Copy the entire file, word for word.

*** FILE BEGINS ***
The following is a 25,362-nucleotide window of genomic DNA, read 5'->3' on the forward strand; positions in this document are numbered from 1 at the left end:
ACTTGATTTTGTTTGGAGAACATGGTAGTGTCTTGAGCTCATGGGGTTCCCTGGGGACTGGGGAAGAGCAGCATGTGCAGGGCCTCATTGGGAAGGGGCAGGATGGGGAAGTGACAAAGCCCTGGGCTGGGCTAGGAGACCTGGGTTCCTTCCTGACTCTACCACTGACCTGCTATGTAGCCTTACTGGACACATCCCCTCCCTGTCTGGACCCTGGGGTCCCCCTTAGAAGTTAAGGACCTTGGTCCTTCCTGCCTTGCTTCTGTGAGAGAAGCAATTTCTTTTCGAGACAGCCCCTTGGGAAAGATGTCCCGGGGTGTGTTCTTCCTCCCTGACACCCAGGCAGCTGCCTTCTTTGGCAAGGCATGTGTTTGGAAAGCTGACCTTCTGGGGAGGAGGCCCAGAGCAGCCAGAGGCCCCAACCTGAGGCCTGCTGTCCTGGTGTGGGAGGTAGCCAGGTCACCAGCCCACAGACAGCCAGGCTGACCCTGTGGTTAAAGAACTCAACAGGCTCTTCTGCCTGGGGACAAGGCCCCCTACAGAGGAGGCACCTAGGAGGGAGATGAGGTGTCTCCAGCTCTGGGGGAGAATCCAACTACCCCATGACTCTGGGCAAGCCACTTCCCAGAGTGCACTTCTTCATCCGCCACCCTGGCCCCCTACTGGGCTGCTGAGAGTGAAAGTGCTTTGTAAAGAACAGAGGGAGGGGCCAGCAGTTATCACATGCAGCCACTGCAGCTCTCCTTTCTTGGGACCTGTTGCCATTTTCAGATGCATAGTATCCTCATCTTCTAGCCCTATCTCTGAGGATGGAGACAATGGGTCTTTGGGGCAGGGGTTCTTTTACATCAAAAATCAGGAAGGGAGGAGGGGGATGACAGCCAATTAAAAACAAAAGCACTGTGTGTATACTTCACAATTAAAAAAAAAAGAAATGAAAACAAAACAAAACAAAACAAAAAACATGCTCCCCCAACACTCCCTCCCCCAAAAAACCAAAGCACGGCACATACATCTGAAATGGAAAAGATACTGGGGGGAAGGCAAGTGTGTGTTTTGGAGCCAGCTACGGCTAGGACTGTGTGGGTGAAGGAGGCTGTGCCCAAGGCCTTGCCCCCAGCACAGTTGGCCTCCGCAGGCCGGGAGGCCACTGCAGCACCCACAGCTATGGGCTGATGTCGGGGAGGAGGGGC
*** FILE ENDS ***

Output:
The following is a 25,362-nucleotide window of genomic DNA, read 5'->3' on the forward strand; positions in this document are numbered from 1 at the left end:
ACTTGATTTTGTTTGGAGAACATGGTAGTGTCTTGAGCTCATGGGGTTCCCTGGGGACTGGGGAAGAGCAGCATGTGCAGGGCCTCATTGGGAAGGGGCAGGATGGGGAAGTGACAAAGCCCTGGGCTGGGCTAGGAGACCTGGGTTCCTTCCTGACTCTACCACTGACCTGCTATGTAGCCTTACTGGACACATCCCCTCCCTGTCTGGACCCTGGGGTCCCCCTTAGAAGTTAAGGACCTTGGTCCTTCCTGCCTTGCTTCTGTGAGAGAAGCAATTTCTTTTCGAGACAGCCCCTTGGGAAAGATGTCCCGGGGTGTGTTCTTCCTCCCTGACACCCAGGCAGCTGCCTTCTTTGGCAAGGCATGTGTTTGGAAAGCTGACCTTCTGGGGAGGAGGCCCAGAGCAGCCAGAGGCCCCAACCTGAGGCCTGCTGTCCTGGTGTGGGAGGTAGCCAGGTCACCAGCCCACAGACAGCCAGGCTGACCCTGTGGTTAAAGAACTCAACAGGCTCTTCTGCCTGGGGACAAGGCCCCCTACAGAGGAGGCACCTAGGAGGGAGATGAGGTGTCTCCAGCTCTGGGGGAGAATCCAACTACCCCATGACTCTGGGCAAGCCACTTCCCAGAGTGCACTTCTTCATCCGCCACCCTGGCCCCCTACTGGGCTGCTGAGAGTGAAAGTGCTTTGTAAAGAACAGAGGGAGGGGCCAGCAGTTATCACATGCAGCCACTGCAGCTCTCCTTTCTTGGGACCTGTTGCCATTTTCAGATGCATAGTATCCTCATCTTCTAGCCCTATCTCTGAGGATGGAGACAATGGGTCTTTGGGGCAGGGGTTCTTTTACATCAAAAATCAGGAAGGGAGGAGGGGGATGACAGCCAATTAAAAACAAAAGCACTGTGTGTATACTTCACAATTAAAAAAAAAAGAAATGAAAACAAAACAAAACAAAACAAAAAACATGCTCCCCCAACACTCCCTCCCCCAAAAAACCAAAGCACGGCACATACATCTGAAATGGAAAAGATACTGGGGGGAAGGCAAGTGTGTGTTTTGGAGCCAGCTACGGCTAGGACTGTGTGGGTGAAGGAGGCTGTGCCCAAGGCCTTGCCCCCAGCACAGTTGGCCTCCGCAGGCCGGGAGGCCACTGCAGCACCCACAGCTATGGGCTGATGTCGGGGAGGAGGGGC